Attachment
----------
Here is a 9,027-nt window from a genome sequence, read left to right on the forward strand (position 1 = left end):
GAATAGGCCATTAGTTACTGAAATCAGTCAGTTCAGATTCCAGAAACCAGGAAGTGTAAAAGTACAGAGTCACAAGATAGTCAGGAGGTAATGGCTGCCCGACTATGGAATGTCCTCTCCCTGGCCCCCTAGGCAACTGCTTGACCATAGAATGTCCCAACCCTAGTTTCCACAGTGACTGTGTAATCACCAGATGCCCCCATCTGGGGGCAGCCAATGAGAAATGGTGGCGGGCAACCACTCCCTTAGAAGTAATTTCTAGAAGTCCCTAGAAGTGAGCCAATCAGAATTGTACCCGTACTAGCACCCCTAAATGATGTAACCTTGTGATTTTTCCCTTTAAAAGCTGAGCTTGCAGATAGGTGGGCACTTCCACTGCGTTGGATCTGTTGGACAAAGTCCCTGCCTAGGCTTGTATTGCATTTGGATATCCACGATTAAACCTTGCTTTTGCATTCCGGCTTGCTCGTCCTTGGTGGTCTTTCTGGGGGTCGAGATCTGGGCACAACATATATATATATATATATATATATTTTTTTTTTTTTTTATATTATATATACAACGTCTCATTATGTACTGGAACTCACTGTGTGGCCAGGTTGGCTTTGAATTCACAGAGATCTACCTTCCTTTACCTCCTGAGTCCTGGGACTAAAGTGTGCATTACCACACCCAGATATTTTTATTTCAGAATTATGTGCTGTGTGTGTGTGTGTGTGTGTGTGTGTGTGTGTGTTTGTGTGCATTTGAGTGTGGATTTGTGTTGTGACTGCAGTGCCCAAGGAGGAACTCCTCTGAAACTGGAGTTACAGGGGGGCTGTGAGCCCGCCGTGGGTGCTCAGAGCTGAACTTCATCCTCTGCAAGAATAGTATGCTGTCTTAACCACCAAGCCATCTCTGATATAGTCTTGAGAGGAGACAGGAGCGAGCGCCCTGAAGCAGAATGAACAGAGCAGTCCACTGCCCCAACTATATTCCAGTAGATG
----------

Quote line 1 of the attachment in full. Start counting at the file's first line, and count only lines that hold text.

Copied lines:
Here is a 9,027-nt window from a genome sequence, read left to right on the forward strand (position 1 = left end):